What is synthetic grass made of?

Jan 17|Synthetic SurfaceBy Andrew Morrow


Synthetic fibres are the major components of synthetic turf surfaces. These fibres are manufactured to resemble natural turf, and are typically made from nylon, polypropylene or polyethylene and connected to a backing material.

In this blog post, our synthetic turf specialist Andrew Morrow demystify five of the most popular synthetic fibres available now on the market.

Slit-film fibres: the go-to fibres of the 80s & 90s

Through the 80s and 90s, the slit-film fibres are the go-to fibres when designing and building a synthetic turf Field of Play project. The flat fibre, with manufactured slits, provides a long wearing product that fibrillates through wear and encapsulates the infill. This helps with keeping the infill in place however over time can become slippery as the fibrillated fibres lay flat and the players boots find it difficult to gain traction into the infill.

The monofilament fibre: development of 3G systems 

Through the late 90s and into the 2000s, the monofilament fibre makes its entrance. With the aim to produce a fibre that stood up vertically for longer, enabling increase playability, monofilament fibres were developed in 3G products. The fibres were designed with a variety of different shaped cross sections to increase the resilience of the fibre to crushing over through usage.

To ensure the fibres remained vertical, maintenance of synthetic fields is crucial. Regular brushing of the fibres and levelling of the infill will maintain the playability of the surface and increase the longevity of the fibres. With the latest monofilament fibres, increase thickness and design profile has enhanced the life of synthetic fields and allowed greater playing hours, which is the main benefit of synthetic fields over natural.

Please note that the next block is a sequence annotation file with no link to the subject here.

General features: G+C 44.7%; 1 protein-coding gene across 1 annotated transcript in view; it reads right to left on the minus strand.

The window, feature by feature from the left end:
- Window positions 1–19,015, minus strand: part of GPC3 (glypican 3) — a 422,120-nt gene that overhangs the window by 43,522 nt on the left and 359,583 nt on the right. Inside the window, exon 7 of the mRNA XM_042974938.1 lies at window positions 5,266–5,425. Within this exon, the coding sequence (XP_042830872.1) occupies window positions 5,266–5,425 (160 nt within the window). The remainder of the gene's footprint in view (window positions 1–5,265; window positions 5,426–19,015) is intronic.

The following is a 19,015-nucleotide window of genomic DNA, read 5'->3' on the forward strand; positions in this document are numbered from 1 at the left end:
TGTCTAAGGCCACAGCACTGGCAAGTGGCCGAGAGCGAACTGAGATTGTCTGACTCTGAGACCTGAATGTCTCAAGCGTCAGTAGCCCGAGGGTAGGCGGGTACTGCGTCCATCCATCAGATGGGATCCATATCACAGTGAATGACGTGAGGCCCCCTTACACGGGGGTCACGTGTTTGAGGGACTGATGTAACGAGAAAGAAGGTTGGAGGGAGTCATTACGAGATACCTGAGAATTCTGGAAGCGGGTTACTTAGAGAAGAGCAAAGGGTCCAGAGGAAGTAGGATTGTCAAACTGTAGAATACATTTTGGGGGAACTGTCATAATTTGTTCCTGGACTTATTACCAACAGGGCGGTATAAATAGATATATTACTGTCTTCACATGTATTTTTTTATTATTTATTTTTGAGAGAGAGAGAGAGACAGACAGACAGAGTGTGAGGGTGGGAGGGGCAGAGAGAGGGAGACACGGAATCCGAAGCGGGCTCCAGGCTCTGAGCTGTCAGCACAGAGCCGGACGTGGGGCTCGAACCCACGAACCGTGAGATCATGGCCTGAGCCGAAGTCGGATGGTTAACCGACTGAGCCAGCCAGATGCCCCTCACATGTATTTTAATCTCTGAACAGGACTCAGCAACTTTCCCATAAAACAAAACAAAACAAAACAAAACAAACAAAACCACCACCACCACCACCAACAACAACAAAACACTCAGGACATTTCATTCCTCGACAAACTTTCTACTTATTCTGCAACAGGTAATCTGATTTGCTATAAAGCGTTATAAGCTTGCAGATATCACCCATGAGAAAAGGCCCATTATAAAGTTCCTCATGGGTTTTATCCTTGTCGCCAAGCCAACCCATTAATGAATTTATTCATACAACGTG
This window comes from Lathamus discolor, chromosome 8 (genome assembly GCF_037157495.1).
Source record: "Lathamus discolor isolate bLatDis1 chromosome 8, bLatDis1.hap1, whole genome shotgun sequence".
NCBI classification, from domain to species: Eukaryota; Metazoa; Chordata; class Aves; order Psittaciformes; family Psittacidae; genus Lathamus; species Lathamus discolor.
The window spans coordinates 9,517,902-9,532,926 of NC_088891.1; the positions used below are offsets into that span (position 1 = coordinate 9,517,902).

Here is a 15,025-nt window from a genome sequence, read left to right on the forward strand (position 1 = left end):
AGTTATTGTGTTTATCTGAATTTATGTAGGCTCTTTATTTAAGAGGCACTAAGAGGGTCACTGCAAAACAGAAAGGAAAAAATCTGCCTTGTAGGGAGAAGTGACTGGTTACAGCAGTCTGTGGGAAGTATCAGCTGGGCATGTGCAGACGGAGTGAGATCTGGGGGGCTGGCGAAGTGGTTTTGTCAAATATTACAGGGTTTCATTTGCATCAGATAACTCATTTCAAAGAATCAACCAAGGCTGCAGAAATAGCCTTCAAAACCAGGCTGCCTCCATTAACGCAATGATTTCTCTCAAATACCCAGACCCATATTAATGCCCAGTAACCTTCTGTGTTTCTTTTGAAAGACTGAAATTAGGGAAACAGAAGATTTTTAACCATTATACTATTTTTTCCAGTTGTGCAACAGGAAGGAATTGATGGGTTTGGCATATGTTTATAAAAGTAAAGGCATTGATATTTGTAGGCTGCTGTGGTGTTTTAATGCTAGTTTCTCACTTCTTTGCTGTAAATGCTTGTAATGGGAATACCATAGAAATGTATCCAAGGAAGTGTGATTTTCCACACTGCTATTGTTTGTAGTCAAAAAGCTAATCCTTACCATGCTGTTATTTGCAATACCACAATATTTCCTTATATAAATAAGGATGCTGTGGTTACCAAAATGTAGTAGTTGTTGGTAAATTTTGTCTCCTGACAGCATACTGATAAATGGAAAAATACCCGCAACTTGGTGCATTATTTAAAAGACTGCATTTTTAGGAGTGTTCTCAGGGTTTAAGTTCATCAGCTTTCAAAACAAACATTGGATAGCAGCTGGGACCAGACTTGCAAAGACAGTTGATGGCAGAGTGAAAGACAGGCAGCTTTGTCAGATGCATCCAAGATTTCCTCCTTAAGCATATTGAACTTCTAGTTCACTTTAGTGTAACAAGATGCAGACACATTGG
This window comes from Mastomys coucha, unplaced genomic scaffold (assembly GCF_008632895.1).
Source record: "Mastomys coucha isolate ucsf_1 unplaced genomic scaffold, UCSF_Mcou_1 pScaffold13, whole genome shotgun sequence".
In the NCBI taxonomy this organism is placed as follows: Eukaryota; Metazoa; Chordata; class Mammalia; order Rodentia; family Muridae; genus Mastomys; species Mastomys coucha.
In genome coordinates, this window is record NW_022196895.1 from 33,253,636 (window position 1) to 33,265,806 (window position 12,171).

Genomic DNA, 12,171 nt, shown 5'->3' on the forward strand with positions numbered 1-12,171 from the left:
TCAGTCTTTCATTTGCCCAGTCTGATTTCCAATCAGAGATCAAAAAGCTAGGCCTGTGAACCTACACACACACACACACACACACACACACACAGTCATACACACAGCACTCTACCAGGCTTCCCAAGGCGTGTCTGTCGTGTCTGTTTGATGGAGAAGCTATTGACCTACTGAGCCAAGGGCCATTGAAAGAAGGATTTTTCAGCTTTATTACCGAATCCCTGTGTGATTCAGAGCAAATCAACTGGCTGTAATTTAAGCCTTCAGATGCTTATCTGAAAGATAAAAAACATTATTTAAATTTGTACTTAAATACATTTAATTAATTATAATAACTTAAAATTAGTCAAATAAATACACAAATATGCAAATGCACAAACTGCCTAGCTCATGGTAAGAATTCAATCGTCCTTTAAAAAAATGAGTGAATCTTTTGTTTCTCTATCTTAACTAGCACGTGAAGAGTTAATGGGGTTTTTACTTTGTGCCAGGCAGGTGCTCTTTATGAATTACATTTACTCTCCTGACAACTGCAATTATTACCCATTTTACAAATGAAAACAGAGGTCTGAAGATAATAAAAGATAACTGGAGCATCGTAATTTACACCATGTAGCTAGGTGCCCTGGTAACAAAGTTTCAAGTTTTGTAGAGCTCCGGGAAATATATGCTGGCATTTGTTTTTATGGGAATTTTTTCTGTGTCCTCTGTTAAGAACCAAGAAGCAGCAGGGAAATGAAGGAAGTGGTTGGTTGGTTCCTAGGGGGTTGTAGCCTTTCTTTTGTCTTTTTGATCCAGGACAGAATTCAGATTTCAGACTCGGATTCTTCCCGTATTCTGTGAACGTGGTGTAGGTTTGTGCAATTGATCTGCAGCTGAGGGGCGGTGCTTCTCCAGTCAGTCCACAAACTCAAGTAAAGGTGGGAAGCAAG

Multi fibre systems for heavy duty

Combination of slit-film and monofilament fibre products have been developed to provide both playability and longevity. These systems are particularly beneficial for AFL and Rugby, where players are crashing to the surface. The use of slit-film as mentioned above reduces the amount of infill ‘splash’, while the monofilament provides consistent ball roll speed and playability aspects similar to natural grass.

Leisuretime Pitch Drone - April 2018

Geelong leisuretime sports precinct synthetic turf soccer pitch

Increase durability with the dual polymer

The dual polymer is another synthetic fibre option.

Composed of strong nylon as an inner core and softer polyethylene coating around the outside, this fibre is particularly strong and resistant.

The dual polymer has been tested by Labosport for performance under their Fiber Performance Index (FPI) criteria: an increased durability and resilience have been noticed compared with 3G polyethylene monofilaments.

Texturized yarn for high performance tennis & hockey fields

Texturized yarn is another type of synthetic fibres in the sports market.

It is composed of a monofilament (a single fibre) that has been heat treated to give it this curly profile. The twisted fibre provides a dense, hard-wearing product, which requires less infill and is ‘non-directional’. Thus, there is no bias on sports where the ball runs along the surface ie. Hockey, tennis, cricket and lawn bowls. It can also be used for netball as it meets Netball Australia criteria.


Monash University synthetic turf hockey field


For further information or questions/remarks on this topic, reach us now!


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